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CloudMedx’s Algorithms Predict Waitlist Dropout In Patients With Hepatocellular Carcinoma Awaiting Liver Transplantation with 80% Accuracy

Neil Mehta, Allison J. Kwong,  Francis Yao, Bilal Hameed from Department of Medicine, Division of Gastroenterology/Hepatology, University of California and CloudMedx

Title: Machine Learning To Predict Waitlist Dropout In Patients With Hepatocellular Carcinoma Awaiting Liver Transplantation

Background

In patients with HCC listed for liver transplantation (LT), models to predict waitlist dropout exist but often rely on liver disease variables present at listing instead of accounting for real-time clinical changes, such as with response to local-regional treatments. Machine learning algorithms can integrate available liver disease and tumor-related factors into an accurate waitlist dropout prediction calculator.

Methods

This machine learning algorithm (CloudMedX) was developed using the United Network for Organ Sharing (UNOS) database and extracted all available waitlist data on HCC patients listed for LT with MELD exception since 2002 (n=24,814) to model time to waitlist dropout. Clinical lab values and tumor burden were recorded at 3-month intervals for each patient with linear regression slope calculated for each of the 1181 distinct clinic and tumor-related variables. We trained our model using 80% of the cohort to predict the probability of dropout within 3, 6, or 12 months while accounting for the competing risk of LT, assessed for accuracy and area under the receiver operating curve (AUC). The model was validated in the remaining 20% of the cohort. To optimize our feature set for the machine learning algorithm, we used both the Spearman correlation and random forest feature importance approach.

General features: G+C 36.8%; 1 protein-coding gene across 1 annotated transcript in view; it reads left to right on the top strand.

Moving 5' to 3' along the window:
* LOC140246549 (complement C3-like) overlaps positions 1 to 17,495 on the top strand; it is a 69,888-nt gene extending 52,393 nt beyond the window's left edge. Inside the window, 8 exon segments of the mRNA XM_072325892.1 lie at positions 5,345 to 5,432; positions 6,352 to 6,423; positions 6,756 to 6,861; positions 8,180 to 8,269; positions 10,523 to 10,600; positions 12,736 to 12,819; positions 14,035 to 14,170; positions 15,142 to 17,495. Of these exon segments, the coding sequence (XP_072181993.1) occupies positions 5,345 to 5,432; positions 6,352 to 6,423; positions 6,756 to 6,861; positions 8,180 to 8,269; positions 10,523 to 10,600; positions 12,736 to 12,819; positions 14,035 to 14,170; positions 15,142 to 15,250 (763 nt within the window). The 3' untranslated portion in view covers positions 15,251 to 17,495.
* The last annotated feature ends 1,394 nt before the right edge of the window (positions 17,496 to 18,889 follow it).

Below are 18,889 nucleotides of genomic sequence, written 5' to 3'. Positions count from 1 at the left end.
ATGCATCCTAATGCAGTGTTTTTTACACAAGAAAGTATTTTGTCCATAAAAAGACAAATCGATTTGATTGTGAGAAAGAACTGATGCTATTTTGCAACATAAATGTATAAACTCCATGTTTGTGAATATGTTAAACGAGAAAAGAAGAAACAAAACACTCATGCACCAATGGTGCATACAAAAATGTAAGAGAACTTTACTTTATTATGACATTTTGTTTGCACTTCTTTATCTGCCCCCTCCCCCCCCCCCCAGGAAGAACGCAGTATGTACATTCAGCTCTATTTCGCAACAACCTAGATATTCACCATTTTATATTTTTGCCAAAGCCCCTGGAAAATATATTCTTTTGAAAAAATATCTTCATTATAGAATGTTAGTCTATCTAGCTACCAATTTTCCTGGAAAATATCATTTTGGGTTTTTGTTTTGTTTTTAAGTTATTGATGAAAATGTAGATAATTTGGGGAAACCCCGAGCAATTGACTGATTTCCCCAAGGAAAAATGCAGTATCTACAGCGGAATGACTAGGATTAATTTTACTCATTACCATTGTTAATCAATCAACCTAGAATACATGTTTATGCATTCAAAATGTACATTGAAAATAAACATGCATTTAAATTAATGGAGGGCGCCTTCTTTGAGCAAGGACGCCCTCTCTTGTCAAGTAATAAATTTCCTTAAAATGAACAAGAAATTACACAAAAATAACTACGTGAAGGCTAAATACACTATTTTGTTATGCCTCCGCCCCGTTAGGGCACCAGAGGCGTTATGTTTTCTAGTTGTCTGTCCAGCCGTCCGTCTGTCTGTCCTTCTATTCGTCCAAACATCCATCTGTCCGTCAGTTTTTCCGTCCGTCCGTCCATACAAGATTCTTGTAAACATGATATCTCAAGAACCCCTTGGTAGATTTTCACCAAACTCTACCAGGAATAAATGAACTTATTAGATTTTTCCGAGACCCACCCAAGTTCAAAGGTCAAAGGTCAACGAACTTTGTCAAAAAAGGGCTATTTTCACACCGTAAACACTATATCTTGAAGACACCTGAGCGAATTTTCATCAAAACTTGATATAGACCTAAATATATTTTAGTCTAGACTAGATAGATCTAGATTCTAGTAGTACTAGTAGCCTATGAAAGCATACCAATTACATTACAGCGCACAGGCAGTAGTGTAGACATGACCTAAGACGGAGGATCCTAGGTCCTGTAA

Results

The following list of six variables associated with waitlist dropout was ordered by Spearman’s Rank-Order: current INR, current bilirubin, bilirubin slope, presence of ascites, total viable tumor diameter, and current AFP. We trained three models at various time points from listing with these six variables that produced the best accuracy rates. Model accuracy for waitlist dropout prediction at 0-3 months from listing was 80%, at 0-6 months was 79%, and at 0-12 months was 78% with an AUC of 0.86 for this 0-12 month model. We also created a clinical calculator to predict the probability of dropout within 3, 6 and 12 months from listing accounting for the competing event of LT (Figure).

Conclusion

Using a machine learning algorithm, we developed and validated a comprehensive and highly accurate waitlist dropout calculator that accounts for real-time fluctuations in both liver disease (INR, bilirubin, and ascites) and tumor-related (AFP, total tumor diameter) characteristics. This score can be easily applied in the clinical setting to better inform providers and patients of the urgency of LT, and potentially whether extended criteria or live donor LT should be pursued to decrease waiting time.

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Source: https://aasldpubs.onlinelibrary.wiley.com/doi/10.1002/hep.30940